RVT Case 3 Beech

This 90’ tall Beech tree lost a very large secondary leader in the storms that happened in January 2005 and I was asked to look at it to determine if it needed to come out.

The previous image was taken after we had removed the fallen sections but before any climbing repairs were undertaken.

It had failed at a major fork in the trunk 2/3 of the way up which left the remaining leader exposed to the prevailing winds from which it had been wind shaded by the now lost leading branch.

On the positive side the damage did not affect the remaining leader and there was no sign of underlying decay in the wound, it was just the wrong, strong gusting wind for this tree.

As a result and even though this tree stands at the intersection of two country roads, I judged that for the time being at least, the tree could be retained as long as it had some of the windload reduced from the exposed remaining leader.

The tree had lost probably 20% of it’s foliage when it lost the leading branch and we were proposing to remove another estimated 25% in applying the RVT prescribed so there was no doubt that this tree would be stressed.

However, the overall plan was to repeat Reduction Via Thinning in 3 visits over say 20 years and in that time the intent was to effect a significant height reduction over that extended period by removing only small percentages of the foliage in three pruning events over that time.

This meant a race was on to gradually reduce the tree while maintaining its vitality and reducing the size so that by the time the large wound left by the blown out leader developed decay (as it almost certainly would), there would be little branch structure left above the decaying cavity.

So it was reduce it or remove it, so as the client likes this tree, and with the possibility that over 20 years we can modify it’s size and shape, and do so sympathetically so that the tree can be retained indefinitely, they decided to prune and not remove.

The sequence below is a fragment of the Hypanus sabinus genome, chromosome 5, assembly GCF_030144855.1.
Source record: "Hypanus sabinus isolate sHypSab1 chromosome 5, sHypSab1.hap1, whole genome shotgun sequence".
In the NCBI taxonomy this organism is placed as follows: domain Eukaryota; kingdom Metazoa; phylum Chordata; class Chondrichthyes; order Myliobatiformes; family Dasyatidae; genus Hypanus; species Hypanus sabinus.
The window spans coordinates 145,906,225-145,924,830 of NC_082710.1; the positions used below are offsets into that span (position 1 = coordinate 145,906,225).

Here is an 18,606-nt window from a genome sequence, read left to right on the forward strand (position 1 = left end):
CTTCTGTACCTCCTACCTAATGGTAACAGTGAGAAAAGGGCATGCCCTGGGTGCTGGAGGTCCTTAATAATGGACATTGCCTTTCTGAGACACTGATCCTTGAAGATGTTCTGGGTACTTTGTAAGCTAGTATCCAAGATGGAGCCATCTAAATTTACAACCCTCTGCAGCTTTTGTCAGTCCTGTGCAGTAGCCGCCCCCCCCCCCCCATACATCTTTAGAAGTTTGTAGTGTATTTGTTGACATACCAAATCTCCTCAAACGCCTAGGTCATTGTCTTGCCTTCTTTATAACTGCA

Complicating the plan is that Beech has limited ability to generate adventitious buds so you have to prune the periphery and by punching big holes in the outer canopy, allow light to penetrate the middle so as to reanimate branches in the process of being suppressed so as to replace lost leaf within the canopy.

The regeneration of leaf within the canopy will facilitate further peripheral pruning while maintaining adequate leaves to produce the products of photosynthesis which is the fuel for cell division, growth and physiological processes like defence.

I prepared pruning diagrams and modified some images to show what the outcome might look like after for the client and then to also guide the climbing team.

This image has red lines indicating to approximately where the climber and groundsman would try to prune the tree.

3

In this image the sections of branch beyond the prescribed pruning points have been digitally removed to predict the shape of the tree once finished.

The finished result with the specified branches removed. March 2005.

5

This is how it looked at the beginning of May 2005.

This image was taken in August 2011. I hope that it is obvious what the size and shape of this tree will be after 2 more RVT’s of approx 20%. That might take another 16 years but the tree has created the fallback position that we will be revealing.